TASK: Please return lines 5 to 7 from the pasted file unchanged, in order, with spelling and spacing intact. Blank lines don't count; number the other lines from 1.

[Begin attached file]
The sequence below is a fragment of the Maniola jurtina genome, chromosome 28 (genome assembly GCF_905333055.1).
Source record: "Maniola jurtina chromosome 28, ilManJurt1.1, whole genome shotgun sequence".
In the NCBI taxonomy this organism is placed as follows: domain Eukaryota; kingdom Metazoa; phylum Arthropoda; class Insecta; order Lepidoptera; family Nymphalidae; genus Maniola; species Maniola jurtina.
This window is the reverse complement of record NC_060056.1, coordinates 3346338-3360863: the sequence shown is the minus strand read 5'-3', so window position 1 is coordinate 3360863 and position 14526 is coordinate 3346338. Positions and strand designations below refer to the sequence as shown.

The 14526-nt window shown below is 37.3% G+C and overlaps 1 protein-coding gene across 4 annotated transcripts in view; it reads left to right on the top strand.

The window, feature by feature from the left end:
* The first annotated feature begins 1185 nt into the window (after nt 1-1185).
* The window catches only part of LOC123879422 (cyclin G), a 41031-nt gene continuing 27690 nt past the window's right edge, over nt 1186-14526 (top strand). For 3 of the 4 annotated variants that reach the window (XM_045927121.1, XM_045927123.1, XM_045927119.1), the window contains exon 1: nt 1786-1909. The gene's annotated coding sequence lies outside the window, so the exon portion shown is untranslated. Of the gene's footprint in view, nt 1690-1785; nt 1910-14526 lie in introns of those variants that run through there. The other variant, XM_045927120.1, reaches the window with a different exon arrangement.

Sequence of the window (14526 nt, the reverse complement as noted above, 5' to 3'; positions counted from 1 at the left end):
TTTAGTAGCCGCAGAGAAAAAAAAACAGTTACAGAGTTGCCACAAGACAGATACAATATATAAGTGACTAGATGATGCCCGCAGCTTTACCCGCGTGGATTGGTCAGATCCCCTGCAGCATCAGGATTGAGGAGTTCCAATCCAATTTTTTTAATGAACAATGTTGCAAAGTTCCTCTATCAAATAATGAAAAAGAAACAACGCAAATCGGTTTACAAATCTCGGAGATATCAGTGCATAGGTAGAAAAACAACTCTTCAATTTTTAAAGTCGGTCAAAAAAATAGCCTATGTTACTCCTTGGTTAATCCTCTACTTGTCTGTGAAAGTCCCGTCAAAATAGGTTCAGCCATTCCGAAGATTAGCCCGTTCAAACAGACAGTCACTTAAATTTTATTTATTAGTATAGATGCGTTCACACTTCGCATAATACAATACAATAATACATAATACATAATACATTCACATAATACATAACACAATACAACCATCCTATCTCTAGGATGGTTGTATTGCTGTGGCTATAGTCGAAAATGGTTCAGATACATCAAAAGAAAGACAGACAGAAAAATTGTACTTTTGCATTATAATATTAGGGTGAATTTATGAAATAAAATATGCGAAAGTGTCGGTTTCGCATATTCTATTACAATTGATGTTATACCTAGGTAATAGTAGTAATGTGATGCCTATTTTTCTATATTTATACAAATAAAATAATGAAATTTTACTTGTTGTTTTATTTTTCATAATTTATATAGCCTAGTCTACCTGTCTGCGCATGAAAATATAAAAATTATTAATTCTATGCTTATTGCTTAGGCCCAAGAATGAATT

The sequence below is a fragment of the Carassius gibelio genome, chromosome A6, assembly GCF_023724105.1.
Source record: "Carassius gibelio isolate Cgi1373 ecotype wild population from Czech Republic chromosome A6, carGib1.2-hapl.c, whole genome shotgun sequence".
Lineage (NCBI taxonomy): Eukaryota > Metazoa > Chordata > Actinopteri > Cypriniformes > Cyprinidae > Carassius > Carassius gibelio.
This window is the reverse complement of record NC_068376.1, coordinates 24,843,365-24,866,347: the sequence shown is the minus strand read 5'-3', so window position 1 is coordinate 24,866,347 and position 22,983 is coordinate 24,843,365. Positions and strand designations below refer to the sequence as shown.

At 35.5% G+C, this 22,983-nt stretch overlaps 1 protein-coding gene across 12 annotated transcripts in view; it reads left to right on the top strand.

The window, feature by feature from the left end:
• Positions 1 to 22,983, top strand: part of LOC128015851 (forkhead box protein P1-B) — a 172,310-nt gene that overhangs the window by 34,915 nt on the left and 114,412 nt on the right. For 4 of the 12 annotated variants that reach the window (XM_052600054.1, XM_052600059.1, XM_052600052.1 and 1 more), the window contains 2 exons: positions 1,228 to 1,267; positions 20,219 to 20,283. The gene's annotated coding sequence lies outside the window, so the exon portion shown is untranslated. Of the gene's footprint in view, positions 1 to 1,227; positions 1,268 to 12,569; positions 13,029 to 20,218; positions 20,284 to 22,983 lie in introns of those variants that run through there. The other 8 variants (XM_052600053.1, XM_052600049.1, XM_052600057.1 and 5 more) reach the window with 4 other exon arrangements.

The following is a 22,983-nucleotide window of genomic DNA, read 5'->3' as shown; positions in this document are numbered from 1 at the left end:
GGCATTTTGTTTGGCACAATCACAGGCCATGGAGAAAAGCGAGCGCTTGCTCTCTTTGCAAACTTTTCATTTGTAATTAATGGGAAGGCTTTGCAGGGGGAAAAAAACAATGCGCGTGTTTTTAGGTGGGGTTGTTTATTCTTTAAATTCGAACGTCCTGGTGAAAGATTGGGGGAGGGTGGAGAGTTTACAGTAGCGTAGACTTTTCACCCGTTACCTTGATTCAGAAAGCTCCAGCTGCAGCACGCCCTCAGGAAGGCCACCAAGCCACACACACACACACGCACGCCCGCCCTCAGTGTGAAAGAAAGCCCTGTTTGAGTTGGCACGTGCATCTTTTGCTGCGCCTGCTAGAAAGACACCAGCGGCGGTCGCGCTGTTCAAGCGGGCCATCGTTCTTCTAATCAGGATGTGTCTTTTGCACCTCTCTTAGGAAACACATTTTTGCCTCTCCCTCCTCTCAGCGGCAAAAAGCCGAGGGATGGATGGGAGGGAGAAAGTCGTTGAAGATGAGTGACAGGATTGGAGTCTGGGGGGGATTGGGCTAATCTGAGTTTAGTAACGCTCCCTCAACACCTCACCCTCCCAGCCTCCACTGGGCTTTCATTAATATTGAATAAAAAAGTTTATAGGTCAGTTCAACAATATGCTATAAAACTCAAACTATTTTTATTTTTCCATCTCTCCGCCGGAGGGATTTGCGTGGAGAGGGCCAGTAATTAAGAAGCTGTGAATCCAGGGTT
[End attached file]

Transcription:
The 14526-nt window shown below is 37.3% G+C and overlaps 1 protein-coding gene across 4 annotated transcripts in view; it reads left to right on the top strand.

The window, feature by feature from the left end:
* The first annotated feature begins 1185 nt into the window (after nt 1-1185).